The data very clearly shows that - for most kinds of work - longer hours is a false economy. But it's especially true for writing software, which requires a level of concentration and focus that most jobs don't.
Short spurts of extra effort - maybe the odd weekend or late night - can make a small difference in the short term, but day after day, week after week overtime will burn your developers out faster than you can say "get a life". They'll make stupid, easily avoidable mistakes. And, as we've seen, mistakes cost exponentially more to fix than to avoid. This is why teams who routinely work overtime tend to have lower overall productivity: they're too busy fighting their own self-inflicted fires.
You can't "cram" software development. Like your physics final exams, if you're nowhere near ready a week before, then you're not gong to be ready, and no amount of midnight oil and caffeine is going to fix that.
You'll get more done with teams who are rested, energised, feeling positive, and focused.
4. Bribe the team to hit the deadline
Given the first three points we've covered here, promising to shower the team with money and other rewards to hit a deadline is just going to encourage them to make those mistakes for you.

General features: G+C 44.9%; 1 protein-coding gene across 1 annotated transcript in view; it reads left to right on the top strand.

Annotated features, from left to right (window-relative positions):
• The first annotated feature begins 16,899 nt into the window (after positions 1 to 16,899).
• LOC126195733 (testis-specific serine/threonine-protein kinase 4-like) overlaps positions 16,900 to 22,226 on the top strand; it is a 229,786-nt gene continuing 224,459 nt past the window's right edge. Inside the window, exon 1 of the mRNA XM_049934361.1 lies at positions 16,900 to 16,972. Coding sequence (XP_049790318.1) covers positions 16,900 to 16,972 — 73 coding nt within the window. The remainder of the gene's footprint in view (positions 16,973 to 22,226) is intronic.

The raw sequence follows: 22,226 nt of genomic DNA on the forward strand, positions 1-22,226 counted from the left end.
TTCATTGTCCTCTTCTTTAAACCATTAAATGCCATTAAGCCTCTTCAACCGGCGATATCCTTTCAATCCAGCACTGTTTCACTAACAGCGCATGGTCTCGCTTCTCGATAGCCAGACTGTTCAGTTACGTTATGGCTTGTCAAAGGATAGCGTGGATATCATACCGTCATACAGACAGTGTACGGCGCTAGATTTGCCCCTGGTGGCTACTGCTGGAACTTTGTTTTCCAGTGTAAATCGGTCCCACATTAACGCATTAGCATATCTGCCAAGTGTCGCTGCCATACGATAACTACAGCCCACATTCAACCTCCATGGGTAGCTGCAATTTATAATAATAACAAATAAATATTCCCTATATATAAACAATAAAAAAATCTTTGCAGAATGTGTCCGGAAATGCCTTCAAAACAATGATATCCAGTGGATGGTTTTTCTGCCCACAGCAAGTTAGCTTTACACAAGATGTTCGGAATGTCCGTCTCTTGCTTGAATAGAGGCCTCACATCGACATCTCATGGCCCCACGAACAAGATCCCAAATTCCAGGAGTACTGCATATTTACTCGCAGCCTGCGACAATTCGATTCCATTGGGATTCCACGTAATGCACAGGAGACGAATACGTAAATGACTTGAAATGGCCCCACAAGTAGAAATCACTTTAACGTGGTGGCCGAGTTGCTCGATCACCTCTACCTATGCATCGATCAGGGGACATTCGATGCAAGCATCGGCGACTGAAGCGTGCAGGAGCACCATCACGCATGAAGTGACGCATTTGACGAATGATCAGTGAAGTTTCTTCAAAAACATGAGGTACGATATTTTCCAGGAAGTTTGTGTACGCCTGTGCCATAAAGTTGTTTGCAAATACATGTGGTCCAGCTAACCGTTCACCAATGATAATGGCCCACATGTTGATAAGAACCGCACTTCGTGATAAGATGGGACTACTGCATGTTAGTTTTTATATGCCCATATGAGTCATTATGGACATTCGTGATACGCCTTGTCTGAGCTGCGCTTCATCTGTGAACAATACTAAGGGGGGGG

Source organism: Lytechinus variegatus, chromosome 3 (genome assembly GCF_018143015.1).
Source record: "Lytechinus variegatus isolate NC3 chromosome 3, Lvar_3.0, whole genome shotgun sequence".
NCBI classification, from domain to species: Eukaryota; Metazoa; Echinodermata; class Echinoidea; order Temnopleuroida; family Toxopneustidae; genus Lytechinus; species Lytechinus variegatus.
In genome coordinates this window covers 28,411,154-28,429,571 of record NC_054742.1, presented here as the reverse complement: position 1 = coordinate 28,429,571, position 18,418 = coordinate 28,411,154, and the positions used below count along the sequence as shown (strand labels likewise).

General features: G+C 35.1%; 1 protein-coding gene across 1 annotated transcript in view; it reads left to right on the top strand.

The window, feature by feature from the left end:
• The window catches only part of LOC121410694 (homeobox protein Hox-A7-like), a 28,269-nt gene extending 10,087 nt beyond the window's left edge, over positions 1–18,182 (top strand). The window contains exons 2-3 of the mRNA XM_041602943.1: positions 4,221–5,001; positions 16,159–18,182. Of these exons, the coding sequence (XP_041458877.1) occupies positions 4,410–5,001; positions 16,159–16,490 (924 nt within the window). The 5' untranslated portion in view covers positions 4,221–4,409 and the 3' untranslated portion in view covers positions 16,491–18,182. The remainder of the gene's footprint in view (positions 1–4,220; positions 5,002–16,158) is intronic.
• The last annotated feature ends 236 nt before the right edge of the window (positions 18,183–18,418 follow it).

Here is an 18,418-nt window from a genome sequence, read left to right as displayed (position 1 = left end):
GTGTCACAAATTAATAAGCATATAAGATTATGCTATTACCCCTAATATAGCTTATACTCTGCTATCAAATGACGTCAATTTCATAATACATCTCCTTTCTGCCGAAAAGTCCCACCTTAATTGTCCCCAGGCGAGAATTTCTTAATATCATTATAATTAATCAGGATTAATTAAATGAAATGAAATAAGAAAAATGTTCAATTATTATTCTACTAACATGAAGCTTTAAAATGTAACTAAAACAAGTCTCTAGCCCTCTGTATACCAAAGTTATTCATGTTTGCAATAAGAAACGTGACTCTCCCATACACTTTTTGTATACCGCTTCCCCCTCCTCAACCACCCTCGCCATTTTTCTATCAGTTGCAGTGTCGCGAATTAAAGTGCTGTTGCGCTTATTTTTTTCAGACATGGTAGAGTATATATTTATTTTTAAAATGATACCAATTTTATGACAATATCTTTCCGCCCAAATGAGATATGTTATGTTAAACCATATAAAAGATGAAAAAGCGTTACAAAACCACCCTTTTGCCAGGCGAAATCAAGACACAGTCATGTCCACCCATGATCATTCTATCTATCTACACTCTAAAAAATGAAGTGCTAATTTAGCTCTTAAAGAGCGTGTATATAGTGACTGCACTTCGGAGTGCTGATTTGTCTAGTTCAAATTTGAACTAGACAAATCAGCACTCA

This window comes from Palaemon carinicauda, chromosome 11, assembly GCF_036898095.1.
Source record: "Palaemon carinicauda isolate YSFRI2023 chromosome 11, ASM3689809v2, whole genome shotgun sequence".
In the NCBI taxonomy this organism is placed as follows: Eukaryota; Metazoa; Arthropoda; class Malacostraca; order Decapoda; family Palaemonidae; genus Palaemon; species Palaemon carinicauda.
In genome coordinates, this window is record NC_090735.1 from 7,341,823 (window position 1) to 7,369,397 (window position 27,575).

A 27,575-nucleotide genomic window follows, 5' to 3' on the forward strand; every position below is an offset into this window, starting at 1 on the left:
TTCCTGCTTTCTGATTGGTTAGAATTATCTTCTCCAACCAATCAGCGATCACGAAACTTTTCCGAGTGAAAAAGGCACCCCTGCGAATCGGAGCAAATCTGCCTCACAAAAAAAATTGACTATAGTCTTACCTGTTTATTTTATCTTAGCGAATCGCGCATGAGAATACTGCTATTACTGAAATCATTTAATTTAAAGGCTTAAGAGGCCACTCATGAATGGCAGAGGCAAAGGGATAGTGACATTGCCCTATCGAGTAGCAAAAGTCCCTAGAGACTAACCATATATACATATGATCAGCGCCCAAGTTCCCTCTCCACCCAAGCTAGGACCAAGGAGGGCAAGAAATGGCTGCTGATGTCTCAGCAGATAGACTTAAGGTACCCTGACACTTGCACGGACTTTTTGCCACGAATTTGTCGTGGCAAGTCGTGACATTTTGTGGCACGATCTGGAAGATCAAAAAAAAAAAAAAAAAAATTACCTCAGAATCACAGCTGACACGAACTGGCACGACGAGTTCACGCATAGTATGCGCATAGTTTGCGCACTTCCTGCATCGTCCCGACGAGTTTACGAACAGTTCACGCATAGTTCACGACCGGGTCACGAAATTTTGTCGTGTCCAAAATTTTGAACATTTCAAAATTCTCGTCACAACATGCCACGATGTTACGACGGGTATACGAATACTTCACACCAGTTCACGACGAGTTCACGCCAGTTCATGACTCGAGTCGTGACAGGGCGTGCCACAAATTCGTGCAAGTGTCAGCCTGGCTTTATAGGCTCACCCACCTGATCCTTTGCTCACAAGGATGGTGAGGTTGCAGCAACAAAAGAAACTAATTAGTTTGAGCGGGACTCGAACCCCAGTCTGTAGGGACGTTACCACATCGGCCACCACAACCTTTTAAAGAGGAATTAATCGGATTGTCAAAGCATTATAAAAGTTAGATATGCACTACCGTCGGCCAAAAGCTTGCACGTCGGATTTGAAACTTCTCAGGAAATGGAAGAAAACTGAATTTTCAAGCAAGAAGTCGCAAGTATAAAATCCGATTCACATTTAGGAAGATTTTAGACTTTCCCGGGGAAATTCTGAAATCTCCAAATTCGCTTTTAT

Rewarding teams for hitting deadlines fosters a very 1-dimensional view of software development success. It places extra pressure on developers to do the wrong things: to grow the size of their teams, to cut corners, and to work silly hours. It therefore has a tendency to make things worse.
The standard wheeze, of course, is for teams to pretend that they hit the deadline by delivering something that looks like finished software. The rot under the bonnet quickly becomes apparent when the business then expects a second release. Now the team are bogged down in all the technical debt they took on for the first release, often to the extent that new features and change requests become out of the question.
Yes, we hit the deadline. No, we can't make it any better. You want changes? Then you'll have to pay us to do it all over again.
Granted, it takes real nerve, when the schedule's slipping and the customer is baying for blood, to keep the team small, to slow down and take more care, and to leave the office at 5pm.
Ultimately, the fate of teams rests with the company cultures that encourage and reward doing the wrong thing. Managers get rewarded for managing bigger teams. Developers get rewarded for being at their desk after everyone else has gone home, and appearing to hit deadlines. Perversely, as an industry, it's easier to rise to the top by doing the wrong thing in these situations. Until we stop rewarding that behaviour, little will change.